In urgent and/or large matters, it is important to keep sight of the end objectives while immersed in the depths of the forest so that you can get to your destination. Knowing what the destination is likely to be will help both those instructing you, as well as your planning, resourcing and decision-making along the way.
What strategies should an in-house counsel have in place to deal with litigation before a dispute ever arises?
It is important to have relationships or systems that encourage clients to come to you early when the dispute is on the horizon (proactive management) and not on top of them or you (reactive response). Efforts to build relationships that encourage early notification pay off because you don’t have to deal with a misstep or mistake that could have been avoided. Having early discussions may give you more options in resolving a potential dispute and/or next steps. More importantly is understanding what your client wants and being able to effectively convey what the options and consequences will be.
Again, being litigation ready and having a plan are key. This includes involving relevant stakeholders in the planning stage. You need to have strategies for how you will resource small, medium and large disputes and which internal or external resources you will use. This includes the options for engaging external law firms, litigation support providers, contractor lawyers and paralegals, and barristers, including the use of newly admitted barristers.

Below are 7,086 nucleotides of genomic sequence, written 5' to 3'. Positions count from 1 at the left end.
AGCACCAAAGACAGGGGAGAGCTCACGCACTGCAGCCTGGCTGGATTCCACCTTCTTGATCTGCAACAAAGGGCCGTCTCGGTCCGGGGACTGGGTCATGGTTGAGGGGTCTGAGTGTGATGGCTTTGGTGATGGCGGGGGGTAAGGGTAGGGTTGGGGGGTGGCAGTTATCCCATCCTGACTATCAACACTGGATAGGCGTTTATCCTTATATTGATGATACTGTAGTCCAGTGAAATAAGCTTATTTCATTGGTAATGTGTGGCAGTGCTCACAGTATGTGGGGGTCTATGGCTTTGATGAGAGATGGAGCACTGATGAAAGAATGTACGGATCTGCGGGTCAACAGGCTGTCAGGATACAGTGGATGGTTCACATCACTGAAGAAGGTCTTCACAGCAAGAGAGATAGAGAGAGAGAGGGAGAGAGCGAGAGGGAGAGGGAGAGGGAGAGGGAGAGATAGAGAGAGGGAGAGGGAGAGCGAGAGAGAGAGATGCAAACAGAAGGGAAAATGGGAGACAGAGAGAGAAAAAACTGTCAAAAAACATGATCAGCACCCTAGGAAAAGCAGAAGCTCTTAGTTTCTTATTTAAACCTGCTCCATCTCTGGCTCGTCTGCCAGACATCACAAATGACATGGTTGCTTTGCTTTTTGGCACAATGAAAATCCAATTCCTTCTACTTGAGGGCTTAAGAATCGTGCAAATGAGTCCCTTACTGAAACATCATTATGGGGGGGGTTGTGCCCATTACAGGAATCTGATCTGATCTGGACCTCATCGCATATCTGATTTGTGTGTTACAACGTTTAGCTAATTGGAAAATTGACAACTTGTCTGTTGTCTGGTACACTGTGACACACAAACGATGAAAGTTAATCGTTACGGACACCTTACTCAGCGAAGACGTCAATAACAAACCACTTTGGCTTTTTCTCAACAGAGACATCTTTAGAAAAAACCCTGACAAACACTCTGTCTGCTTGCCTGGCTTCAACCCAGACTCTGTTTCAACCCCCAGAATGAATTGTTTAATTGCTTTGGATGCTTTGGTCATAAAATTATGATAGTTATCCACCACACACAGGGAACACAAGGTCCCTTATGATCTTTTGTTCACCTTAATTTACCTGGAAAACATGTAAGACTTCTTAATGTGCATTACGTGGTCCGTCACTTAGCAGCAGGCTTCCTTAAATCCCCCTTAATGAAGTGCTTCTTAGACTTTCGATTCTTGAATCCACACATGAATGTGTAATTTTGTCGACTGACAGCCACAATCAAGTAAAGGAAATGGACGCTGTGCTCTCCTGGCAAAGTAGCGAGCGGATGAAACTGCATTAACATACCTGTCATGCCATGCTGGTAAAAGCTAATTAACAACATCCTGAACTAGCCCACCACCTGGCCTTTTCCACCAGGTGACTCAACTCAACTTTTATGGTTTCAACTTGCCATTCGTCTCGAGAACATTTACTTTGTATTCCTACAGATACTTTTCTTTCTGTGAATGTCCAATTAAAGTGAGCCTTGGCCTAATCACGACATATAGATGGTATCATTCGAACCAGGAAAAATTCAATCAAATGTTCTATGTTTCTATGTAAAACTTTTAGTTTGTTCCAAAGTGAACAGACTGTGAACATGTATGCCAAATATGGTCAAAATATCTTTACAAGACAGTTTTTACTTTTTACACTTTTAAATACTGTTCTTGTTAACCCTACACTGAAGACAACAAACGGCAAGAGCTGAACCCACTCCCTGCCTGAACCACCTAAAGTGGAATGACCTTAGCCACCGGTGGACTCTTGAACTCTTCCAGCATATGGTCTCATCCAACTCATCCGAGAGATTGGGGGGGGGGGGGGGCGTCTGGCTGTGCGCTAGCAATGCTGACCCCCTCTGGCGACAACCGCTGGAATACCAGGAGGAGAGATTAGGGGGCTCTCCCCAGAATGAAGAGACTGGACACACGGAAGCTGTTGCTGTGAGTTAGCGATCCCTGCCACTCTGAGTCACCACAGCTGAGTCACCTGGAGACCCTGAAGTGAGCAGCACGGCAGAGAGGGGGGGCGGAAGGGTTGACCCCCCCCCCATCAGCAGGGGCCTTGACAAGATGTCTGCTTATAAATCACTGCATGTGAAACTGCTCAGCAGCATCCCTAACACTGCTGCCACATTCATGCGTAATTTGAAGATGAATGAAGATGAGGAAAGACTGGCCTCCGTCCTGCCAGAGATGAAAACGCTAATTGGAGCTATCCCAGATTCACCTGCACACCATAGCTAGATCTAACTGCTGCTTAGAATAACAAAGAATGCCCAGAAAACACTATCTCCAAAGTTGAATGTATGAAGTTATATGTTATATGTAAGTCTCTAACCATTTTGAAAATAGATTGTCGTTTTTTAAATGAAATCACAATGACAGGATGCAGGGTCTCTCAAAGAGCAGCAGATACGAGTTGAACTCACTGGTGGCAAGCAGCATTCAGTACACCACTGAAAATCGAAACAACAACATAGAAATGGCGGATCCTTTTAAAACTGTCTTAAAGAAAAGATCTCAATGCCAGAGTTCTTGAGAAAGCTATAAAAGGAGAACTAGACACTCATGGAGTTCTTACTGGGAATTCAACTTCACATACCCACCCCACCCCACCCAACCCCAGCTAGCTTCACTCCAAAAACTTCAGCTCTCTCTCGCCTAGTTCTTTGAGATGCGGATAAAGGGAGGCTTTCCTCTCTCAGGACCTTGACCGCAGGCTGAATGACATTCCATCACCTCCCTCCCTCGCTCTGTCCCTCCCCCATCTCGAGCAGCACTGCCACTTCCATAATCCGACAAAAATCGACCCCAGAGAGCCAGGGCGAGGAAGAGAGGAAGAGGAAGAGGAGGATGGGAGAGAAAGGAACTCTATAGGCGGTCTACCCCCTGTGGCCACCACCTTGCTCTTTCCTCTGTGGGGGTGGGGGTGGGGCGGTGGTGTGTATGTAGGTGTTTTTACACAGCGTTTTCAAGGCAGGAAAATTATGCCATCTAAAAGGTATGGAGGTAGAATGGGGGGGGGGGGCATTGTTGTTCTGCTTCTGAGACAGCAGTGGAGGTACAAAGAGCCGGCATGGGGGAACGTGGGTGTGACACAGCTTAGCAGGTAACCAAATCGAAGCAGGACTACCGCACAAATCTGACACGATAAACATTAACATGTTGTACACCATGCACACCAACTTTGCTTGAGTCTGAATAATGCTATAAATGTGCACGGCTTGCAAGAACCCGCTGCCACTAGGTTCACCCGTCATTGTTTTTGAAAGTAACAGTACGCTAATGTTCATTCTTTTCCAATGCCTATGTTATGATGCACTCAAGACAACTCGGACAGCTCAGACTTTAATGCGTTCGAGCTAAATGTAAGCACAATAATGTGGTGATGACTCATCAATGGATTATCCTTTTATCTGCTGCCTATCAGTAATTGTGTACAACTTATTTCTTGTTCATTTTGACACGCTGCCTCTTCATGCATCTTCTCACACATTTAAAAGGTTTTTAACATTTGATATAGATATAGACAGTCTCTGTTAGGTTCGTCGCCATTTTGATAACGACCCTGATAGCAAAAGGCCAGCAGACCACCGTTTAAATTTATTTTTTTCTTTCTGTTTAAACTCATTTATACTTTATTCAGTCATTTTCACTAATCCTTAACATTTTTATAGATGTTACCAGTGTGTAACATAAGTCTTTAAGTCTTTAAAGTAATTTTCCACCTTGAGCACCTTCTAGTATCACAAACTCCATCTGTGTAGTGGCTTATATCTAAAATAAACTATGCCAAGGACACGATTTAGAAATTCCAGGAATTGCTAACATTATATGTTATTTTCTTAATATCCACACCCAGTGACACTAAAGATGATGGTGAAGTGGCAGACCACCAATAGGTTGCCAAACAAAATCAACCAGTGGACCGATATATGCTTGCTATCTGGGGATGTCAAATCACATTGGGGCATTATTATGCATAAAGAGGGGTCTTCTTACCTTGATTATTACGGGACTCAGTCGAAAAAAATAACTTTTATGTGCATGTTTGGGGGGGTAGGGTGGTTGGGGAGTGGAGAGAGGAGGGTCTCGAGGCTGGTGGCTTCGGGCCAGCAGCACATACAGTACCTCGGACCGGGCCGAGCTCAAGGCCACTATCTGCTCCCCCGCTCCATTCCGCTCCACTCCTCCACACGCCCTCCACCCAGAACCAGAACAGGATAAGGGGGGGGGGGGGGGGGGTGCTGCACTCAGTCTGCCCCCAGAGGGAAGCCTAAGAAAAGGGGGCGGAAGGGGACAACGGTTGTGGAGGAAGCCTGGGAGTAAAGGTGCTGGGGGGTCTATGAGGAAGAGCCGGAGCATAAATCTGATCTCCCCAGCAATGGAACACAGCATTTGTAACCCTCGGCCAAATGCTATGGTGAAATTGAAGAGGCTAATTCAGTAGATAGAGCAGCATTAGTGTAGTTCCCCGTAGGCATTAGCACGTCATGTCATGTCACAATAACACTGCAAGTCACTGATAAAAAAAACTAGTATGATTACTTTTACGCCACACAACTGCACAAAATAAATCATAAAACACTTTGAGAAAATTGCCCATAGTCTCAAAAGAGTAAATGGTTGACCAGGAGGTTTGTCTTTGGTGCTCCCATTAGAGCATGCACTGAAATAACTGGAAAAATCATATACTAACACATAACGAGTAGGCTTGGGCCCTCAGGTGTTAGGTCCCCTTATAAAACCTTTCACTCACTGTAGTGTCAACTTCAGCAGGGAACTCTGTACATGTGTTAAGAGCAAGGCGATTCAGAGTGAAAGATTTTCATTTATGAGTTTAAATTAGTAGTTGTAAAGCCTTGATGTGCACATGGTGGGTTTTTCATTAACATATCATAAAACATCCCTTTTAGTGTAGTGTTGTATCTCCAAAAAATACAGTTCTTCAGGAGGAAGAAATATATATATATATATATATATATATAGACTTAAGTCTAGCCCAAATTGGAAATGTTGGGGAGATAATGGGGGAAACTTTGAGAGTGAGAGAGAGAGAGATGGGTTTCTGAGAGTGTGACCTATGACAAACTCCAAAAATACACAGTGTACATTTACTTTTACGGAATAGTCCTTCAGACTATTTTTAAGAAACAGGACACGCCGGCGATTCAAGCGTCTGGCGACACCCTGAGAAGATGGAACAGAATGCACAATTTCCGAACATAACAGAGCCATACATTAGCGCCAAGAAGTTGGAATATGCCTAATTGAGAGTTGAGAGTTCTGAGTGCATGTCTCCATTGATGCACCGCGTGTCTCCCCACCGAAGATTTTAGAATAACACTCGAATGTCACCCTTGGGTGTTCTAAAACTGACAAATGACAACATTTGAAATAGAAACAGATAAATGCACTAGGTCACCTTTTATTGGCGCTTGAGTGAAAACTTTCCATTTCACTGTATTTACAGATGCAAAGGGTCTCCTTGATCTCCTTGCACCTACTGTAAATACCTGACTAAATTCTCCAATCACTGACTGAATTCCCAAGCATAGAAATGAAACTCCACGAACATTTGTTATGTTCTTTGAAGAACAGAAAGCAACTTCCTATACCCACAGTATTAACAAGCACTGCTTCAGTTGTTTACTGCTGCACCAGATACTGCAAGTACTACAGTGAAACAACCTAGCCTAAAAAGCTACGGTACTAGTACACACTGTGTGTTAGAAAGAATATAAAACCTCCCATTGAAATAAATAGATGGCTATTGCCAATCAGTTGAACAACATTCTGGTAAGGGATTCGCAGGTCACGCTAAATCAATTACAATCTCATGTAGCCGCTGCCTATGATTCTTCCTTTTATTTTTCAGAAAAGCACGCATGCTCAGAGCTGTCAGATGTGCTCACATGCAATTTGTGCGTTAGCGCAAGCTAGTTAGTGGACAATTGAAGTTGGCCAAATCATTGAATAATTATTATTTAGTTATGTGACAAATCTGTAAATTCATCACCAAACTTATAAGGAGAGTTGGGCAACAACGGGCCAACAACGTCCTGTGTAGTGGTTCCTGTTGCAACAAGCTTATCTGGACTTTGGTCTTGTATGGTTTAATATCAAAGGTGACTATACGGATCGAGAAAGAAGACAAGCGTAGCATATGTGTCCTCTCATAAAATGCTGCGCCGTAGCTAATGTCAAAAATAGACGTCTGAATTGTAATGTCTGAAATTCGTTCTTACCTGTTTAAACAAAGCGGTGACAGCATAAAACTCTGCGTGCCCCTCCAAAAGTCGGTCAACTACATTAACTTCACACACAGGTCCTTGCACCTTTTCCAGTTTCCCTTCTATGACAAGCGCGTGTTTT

If you are thinking about building an internal capability, think about how you can make the business case and different ways in which you can efficiently use resources to support and sustain the business case and efficiencies.
What are some things in-house counsel can do to deal with the drain on internal resources during litigation?
Knowing the choices available to you and how you will resource different types of matters and utilise technology can significantly reduce the drain on internal resources. Apart from building internal capability within the in-house team, contract lawyers and paralegals are a great way to ease the burden internally while maintaining control over external legal costs. There are many companies, including law firm spin-offs, that now offer contract lawyers and paralegal services. Another very effective option is to utilise the services of newly admitted barristers, many of whom are experienced litigators and keen for the work and to develop relationships directly with clients. The use of technology, including discovery technology and robust internal systems to streamline resources and increase efficiencies in case preparation, can significantly reduce internal resources.
What’s a litigation mistake you see some in-house counsel make early on in the process when a problem that could lead to litigation first arises?